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Natasha Newton lives and works in Suffolk, England. She has exhibited her work at numerous galleries in Suffolk and London, where her work has been selected for major shows several times, including winning an award at The Royal Institute of Painters in Watercolours Annual Exhibition in 2000. She now sells to collectors all over the world. Endlessly inspired by nature and in particular forests and trees, her atmospheric and evocative landscapes and forests are representational but often have folk art, surreal, or abstract qualities within them. She rarely paints real scenes, but creates her landscapes using a combination of elements from photographs she has taken, scenes from her imagination, or remembered landscapes, which gives them an almost storybook or slightly melancholic dreamlike quality at times. More of Natasha’s artwork can be found at: www.natasha-newton.co.uk/ www.theblackbirdsings.typepad.com/ www.myspace.com/thoroughlymodernpainter

Singing To The Moon

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Magic Forest 2

Forest After Nightfall

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Dark Forest


Tomorrow Will Be A Better Day

The Pattern Of The Earth 3

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Patchwork Hills

The Moon and The Stars

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Octavius in the Clouds

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Coming Home

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Pierre Berg THINKING ABOUT TATTOOS There are so many people with tattoos these days. In Los Angeles it might even be a requirement to have a tattoo or three to buy or rent in certain neighborhoods. Men and women, young and old have decorated their bodies with artwork to express themselves, individualize themselves or to conform to the norms of their peers. I bet if dogs and cats didn’t have so much fur there would be pet tattoo parlors around the country. I started to think about tattoos after an e-mail from Rachael, a friend on MySpace. She has a tattoo. A tattoo that seems to mean a lot to her. A tattoo that she chose of her own free will. I have a tattoo. It is old and somewhat faded. Not as many people notice it as they used to. It’s nothing at all to look at. I don’t particularly like it and I sure didn’t want it when I got it. A branded steer and I had much in common when I was inked. My Auschwitz number is on my left forearm. Everyone who was tattooed in Auschwitz has a series of numbers on their left forearm. For the first few weeks in the camp every time I looked at that tattoo I felt humiliated. As hunger, exhaustion and repetitious brutality whittled my body and mind, humiliation as an emotion disappeared and so did my concern about those numbers on my left forearm. When I arrived back home to Nice, no one asked why I had the tattoo, they all knew. Everyone in Europe was quite aware where those tattoos were given. When my family and I moved to Los Angeles in 1947 no one seemed to know much of anything about the Nazi concentration camps and I was barraged with questions at work, at the bus stop--hell everywhere I went. Since most of these inquires would end with the look of I wish I hadn’t been so nosey, I made it a policy only to wear long sleeves shirts even on sweltering summer days. Each one of us finds our own unique way to cope with the hell life puts us through. The Nazis owned and brutalized me for almost two years. Since there was no way I could get those years back I wasn’t about to freely give my tormentors a moment more of my life by feeling angry or depressed every time I looked at those numbers. So, decades ago I decided that my tattoo wasn’t Nazi property or an Auschwitz keepsake, it was Pierre’s tattoo. In the past I’ve used the numbers as my ATM password, I’ve used them as the combination for locks and I still use the numbers when I play the Lotto. I like to think that it is one reason I’ve made it this far. To pass the time these days, and because my girlfriend is the head usher, I work as an usher at a theatre. During a show I found three teenage boys with their feet resting on the seats in front of them. When I told them to put their feet down they just looked at me blankly and asked, Don’t you know who we are? They went on to inform me that they were the stars of a national commercial. I told them I was sorry that I hadn’t seen it, but even if I had they still would have to take their feet off the chairs. Again they gave me blank stares. One of them noticed my left forearm. Where’d you get that tattoo? 15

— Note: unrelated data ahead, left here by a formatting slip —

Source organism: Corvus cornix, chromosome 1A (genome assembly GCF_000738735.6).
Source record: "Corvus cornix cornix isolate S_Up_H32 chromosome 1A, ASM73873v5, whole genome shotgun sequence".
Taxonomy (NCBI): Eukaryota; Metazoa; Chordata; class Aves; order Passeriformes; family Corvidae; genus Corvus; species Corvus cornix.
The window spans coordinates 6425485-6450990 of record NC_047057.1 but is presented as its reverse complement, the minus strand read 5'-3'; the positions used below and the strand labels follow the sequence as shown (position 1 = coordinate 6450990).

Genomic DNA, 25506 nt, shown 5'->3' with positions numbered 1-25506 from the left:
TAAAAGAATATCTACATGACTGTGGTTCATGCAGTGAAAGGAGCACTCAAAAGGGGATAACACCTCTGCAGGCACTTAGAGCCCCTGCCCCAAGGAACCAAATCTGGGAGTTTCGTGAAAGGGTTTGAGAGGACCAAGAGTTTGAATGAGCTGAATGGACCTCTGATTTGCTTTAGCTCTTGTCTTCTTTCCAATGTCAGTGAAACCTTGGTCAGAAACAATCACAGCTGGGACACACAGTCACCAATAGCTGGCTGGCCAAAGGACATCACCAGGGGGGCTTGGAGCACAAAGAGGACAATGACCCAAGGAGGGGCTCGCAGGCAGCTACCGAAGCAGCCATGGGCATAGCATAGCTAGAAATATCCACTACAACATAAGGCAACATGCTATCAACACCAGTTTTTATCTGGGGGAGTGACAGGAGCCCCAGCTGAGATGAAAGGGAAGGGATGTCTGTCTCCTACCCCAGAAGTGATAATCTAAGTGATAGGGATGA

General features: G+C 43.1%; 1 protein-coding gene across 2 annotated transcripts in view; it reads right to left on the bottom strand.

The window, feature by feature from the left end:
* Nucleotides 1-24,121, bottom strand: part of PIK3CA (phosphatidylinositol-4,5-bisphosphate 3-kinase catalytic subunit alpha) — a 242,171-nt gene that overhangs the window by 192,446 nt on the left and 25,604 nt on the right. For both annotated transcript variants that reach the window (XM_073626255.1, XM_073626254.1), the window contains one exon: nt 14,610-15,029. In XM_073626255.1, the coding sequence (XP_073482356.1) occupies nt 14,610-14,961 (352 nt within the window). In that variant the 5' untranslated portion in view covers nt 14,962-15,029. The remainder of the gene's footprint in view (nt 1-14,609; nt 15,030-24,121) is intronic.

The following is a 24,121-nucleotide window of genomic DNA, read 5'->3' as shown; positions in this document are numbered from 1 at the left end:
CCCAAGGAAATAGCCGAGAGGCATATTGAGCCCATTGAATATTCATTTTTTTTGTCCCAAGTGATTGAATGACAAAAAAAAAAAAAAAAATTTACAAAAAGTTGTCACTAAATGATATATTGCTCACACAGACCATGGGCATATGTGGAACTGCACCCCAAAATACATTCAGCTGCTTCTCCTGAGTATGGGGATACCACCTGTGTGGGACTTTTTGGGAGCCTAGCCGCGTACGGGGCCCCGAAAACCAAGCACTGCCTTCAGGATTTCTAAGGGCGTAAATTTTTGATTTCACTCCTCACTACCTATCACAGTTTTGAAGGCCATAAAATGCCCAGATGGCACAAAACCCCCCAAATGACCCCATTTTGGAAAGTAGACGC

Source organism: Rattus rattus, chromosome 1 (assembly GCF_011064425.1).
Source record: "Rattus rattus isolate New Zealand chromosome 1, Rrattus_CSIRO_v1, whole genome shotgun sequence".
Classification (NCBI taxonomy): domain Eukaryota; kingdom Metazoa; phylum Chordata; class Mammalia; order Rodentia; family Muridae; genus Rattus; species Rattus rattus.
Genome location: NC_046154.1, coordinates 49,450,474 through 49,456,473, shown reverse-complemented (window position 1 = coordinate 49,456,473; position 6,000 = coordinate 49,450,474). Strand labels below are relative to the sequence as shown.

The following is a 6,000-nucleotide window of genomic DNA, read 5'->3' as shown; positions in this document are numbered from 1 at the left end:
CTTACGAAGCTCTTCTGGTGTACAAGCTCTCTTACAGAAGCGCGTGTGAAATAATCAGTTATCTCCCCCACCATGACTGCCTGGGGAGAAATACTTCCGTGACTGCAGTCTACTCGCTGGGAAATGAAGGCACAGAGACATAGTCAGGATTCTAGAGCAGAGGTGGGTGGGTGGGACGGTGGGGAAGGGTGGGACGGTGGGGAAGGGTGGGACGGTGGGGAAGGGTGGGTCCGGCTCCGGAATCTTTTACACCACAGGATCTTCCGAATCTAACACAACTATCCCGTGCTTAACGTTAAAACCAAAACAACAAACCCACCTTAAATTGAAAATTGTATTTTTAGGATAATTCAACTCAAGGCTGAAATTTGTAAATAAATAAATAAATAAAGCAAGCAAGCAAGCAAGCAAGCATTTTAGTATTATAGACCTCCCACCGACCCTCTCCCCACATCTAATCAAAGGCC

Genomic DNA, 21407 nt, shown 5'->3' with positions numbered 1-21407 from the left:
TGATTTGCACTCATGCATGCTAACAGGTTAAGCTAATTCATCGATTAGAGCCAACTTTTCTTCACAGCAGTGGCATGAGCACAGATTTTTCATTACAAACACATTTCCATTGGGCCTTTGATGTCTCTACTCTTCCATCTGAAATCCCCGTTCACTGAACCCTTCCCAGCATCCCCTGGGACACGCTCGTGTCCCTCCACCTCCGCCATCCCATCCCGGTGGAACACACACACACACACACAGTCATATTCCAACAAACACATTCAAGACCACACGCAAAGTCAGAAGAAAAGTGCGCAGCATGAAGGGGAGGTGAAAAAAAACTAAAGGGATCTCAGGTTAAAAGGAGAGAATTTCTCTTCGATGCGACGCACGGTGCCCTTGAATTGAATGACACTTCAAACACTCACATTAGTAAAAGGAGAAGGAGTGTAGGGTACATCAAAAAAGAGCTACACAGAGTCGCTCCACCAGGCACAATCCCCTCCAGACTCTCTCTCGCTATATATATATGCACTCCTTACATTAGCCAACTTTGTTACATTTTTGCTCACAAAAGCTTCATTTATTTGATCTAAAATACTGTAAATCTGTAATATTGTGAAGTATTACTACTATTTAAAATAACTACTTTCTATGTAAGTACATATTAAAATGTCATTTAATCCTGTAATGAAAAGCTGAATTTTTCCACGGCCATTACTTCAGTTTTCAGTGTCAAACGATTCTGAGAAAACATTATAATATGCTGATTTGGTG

Alcatraz. I blurted, having no patience to give the three a history lesson. One of them smirked. Alcatraz is closed. Not when I was your age. That gave them pause. Their eyes met in conference. He seems like a tough guy, one of them said and their feet plopped on the floor. Thanks, I said turning quickly on my heels so they wouldn’t see my smile. Its my tattoo, they're my numbers, I’ll use them as I see fit. I’m sure it is one of the reasons I’ve made it this far. ~